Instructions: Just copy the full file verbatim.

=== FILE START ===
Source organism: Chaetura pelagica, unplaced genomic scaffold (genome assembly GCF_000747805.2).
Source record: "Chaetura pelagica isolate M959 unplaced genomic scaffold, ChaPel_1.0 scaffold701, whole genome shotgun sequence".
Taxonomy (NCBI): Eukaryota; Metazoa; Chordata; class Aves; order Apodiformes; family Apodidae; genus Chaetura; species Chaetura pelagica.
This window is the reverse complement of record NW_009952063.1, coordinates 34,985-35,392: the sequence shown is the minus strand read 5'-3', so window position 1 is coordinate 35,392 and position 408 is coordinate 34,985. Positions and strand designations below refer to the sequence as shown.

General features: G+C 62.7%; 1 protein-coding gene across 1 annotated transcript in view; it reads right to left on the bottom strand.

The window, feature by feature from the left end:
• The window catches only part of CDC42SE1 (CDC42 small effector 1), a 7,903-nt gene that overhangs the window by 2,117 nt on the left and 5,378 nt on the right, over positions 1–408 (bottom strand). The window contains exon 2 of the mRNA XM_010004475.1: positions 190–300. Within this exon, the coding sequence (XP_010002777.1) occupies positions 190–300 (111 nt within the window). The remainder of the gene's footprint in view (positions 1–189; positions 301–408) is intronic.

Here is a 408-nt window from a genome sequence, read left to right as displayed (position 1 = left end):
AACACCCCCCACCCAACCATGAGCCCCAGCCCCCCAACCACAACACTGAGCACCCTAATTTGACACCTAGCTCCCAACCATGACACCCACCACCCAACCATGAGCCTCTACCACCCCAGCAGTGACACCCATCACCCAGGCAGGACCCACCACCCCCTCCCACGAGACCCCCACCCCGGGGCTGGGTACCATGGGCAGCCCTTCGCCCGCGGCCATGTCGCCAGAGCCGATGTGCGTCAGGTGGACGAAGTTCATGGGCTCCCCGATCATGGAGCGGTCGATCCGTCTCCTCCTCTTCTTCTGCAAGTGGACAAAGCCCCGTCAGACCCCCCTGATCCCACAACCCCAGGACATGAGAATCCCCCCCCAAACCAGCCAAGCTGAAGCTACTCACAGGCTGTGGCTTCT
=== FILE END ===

Source organism: Chaetura pelagica, unplaced genomic scaffold (genome assembly GCF_000747805.2).
Source record: "Chaetura pelagica isolate M959 unplaced genomic scaffold, ChaPel_1.0 scaffold701, whole genome shotgun sequence".
Taxonomy (NCBI): Eukaryota; Metazoa; Chordata; class Aves; order Apodiformes; family Apodidae; genus Chaetura; species Chaetura pelagica.
This window is the reverse complement of record NW_009952063.1, coordinates 34,985-35,392: the sequence shown is the minus strand read 5'-3', so window position 1 is coordinate 35,392 and position 408 is coordinate 34,985. Positions and strand designations below refer to the sequence as shown.

General features: G+C 62.7%; 1 protein-coding gene across 1 annotated transcript in view; it reads right to left on the bottom strand.

The window, feature by feature from the left end:
• The window catches only part of CDC42SE1 (CDC42 small effector 1), a 7,903-nt gene that overhangs the window by 2,117 nt on the left and 5,378 nt on the right, over positions 1–408 (bottom strand). The window contains exon 2 of the mRNA XM_010004475.1: positions 190–300. Within this exon, the coding sequence (XP_010002777.1) occupies positions 190–300 (111 nt within the window). The remainder of the gene's footprint in view (positions 1–189; positions 301–408) is intronic.

Here is a 408-nt window from a genome sequence, read left to right as displayed (position 1 = left end):
AACACCCCCCACCCAACCATGAGCCCCAGCCCCCCAACCACAACACTGAGCACCCTAATTTGACACCTAGCTCCCAACCATGACACCCACCACCCAACCATGAGCCTCTACCACCCCAGCAGTGACACCCATCACCCAGGCAGGACCCACCACCCCCTCCCACGAGACCCCCACCCCGGGGCTGGGTACCATGGGCAGCCCTTCGCCCGCGGCCATGTCGCCAGAGCCGATGTGCGTCAGGTGGACGAAGTTCATGGGCTCCCCGATCATGGAGCGGTCGATCCGTCTCCTCCTCTTCTTCTGCAAGTGGACAAAGCCCCGTCAGACCCCCCTGATCCCACAACCCCAGGACATGAGAATCCCCCCCCAAACCAGCCAAGCTGAAGCTACTCACAGGCTGTGGCTTCT